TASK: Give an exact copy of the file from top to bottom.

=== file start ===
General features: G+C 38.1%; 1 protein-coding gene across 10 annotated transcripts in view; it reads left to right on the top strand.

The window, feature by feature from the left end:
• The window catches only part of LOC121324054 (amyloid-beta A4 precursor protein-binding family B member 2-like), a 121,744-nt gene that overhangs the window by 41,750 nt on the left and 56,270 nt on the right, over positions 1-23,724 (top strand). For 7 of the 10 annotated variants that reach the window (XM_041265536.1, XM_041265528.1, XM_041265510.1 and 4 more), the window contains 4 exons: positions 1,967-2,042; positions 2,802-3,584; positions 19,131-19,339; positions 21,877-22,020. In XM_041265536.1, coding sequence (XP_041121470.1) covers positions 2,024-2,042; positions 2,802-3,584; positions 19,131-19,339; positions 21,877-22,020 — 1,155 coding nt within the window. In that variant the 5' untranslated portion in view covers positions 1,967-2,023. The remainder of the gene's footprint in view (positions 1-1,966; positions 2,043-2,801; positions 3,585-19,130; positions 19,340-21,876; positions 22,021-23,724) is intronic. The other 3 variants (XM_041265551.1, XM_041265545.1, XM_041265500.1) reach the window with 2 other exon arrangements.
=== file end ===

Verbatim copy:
General features: G+C 38.1%; 1 protein-coding gene across 10 annotated transcripts in view; it reads left to right on the top strand.

The window, feature by feature from the left end:
• The window catches only part of LOC121324054 (amyloid-beta A4 precursor protein-binding family B member 2-like), a 121,744-nt gene that overhangs the window by 41,750 nt on the left and 56,270 nt on the right, over positions 1-23,724 (top strand). For 7 of the 10 annotated variants that reach the window (XM_041265536.1, XM_041265528.1, XM_041265510.1 and 4 more), the window contains 4 exons: positions 1,967-2,042; positions 2,802-3,584; positions 19,131-19,339; positions 21,877-22,020. In XM_041265536.1, coding sequence (XP_041121470.1) covers positions 2,024-2,042; positions 2,802-3,584; positions 19,131-19,339; positions 21,877-22,020 — 1,155 coding nt within the window. In that variant the 5' untranslated portion in view covers positions 1,967-2,023. The remainder of the gene's footprint in view (positions 1-1,966; positions 2,043-2,801; positions 3,585-19,130; positions 19,340-21,876; positions 22,021-23,724) is intronic. The other 3 variants (XM_041265551.1, XM_041265545.1, XM_041265500.1) reach the window with 2 other exon arrangements.